In an assessment of their work following Ireland’s #WakingTheFeminists movement, new play company Fishamble, found that the gender balance of playwrights was higher in female representation when specific submissions were called for, or when active support was offered, than amongst unsolicited offerings – it was when the company made an effort to reach out that a greater standard of equality was achieved. This important discovery which contains a valuable clue as to how to practically and effectively balance gender-representation within a theatre’s programming, came about thanks to the loud voices (in person and on social media) of women in the industry and audience who spoke out and made demands for representation. #WakingTheFeminists is a powerful example of the impact and changes that are possible when campaigners at all levels of our career or involvement in theatre get together and make a lot of noise.
Vicky Featherstone said that she disagrees with quotas in favour of ‘choosing the best play’, but herself has demonstrated a willingness to seek out a high number of female writers and directors and include a more diverse range of roles for women that represents statistical progress towards equality in gender representation. Though not using a quota system, Featherstone’s gender-balanced and high-calibre season demonstrates the effectiveness of putting a feminist with acutely-honed gender awareness in a position of power. She has, as she put it herself, the ability to look ‘through a different lens’ as a result of being part of the conversation about women in theatre, using her own feminist perspective to fulfil quotas without ever having had to impose them. The fact that her season has made headlines suggests that more pressure is needed on other theatres, producers and artistic directors to make a 50% female season normal instead of noteworthy.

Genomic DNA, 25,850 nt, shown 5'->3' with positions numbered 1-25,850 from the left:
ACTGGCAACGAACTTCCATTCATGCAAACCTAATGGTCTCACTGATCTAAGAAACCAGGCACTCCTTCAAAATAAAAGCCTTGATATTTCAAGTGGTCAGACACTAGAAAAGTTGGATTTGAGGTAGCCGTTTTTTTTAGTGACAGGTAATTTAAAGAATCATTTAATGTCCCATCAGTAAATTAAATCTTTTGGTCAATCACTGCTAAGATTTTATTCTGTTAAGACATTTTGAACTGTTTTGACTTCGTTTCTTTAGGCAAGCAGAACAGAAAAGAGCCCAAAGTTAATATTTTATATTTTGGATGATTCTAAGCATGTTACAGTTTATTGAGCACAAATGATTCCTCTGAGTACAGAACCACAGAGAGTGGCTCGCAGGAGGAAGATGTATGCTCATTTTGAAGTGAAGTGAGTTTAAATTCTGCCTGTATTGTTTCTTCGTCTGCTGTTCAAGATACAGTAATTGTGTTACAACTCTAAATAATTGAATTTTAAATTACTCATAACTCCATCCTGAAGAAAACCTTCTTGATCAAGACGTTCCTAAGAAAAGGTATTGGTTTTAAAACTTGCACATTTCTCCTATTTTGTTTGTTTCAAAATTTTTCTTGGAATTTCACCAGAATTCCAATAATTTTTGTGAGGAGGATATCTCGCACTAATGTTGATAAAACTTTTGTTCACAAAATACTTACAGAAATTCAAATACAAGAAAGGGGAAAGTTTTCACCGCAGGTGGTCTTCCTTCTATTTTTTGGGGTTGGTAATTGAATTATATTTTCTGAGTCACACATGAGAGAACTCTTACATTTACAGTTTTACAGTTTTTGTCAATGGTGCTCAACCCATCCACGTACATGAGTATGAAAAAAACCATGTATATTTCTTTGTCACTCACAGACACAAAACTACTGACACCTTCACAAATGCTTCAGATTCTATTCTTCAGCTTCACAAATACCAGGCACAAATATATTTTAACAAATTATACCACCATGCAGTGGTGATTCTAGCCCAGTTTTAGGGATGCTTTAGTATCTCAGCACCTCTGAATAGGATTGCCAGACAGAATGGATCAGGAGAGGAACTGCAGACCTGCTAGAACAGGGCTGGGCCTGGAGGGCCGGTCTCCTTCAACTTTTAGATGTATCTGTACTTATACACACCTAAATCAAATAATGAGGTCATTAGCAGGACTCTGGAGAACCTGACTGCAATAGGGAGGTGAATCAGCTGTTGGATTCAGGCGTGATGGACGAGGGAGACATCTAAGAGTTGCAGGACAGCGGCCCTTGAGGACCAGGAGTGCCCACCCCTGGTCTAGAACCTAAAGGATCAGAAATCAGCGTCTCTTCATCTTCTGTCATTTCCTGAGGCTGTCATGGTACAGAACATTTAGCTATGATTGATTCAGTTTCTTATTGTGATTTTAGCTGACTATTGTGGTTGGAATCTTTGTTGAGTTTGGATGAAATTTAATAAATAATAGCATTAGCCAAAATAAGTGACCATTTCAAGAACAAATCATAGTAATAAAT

Shout to be heard